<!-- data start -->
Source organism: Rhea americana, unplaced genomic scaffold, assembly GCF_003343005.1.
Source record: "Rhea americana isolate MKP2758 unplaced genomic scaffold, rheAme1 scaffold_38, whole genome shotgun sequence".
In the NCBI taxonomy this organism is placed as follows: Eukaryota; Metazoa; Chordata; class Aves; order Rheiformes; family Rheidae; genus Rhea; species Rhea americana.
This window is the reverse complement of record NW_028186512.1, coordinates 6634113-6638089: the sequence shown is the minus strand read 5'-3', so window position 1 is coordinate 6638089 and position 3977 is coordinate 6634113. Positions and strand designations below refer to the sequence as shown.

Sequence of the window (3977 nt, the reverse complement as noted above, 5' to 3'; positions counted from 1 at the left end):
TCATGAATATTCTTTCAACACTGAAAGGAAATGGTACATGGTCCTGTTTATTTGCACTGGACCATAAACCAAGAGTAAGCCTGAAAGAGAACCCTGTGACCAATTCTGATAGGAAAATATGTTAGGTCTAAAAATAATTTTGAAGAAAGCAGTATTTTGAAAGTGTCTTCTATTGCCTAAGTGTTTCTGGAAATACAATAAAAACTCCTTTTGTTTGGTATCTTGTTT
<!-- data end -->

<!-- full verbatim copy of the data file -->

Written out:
Source organism: Rhea americana, unplaced genomic scaffold, assembly GCF_003343005.1.
Source record: "Rhea americana isolate MKP2758 unplaced genomic scaffold, rheAme1 scaffold_38, whole genome shotgun sequence".
In the NCBI taxonomy this organism is placed as follows: Eukaryota; Metazoa; Chordata; class Aves; order Rheiformes; family Rheidae; genus Rhea; species Rhea americana.
This window is the reverse complement of record NW_028186512.1, coordinates 6634113-6638089: the sequence shown is the minus strand read 5'-3', so window position 1 is coordinate 6638089 and position 3977 is coordinate 6634113. Positions and strand designations below refer to the sequence as shown.

Sequence of the window (3977 nt, the reverse complement as noted above, 5' to 3'; positions counted from 1 at the left end):
TCATGAATATTCTTTCAACACTGAAAGGAAATGGTACATGGTCCTGTTTATTTGCACTGGACCATAAACCAAGAGTAAGCCTGAAAGAGAACCCTGTGACCAATTCTGATAGGAAAATATGTTAGGTCTAAAAATAATTTTGAAGAAAGCAGTATTTTGAAAGTGTCTTCTATTGCCTAAGTGTTTCTGGAAATACAATAAAAACTCCTTTTGTTTGGTATCTTGTTT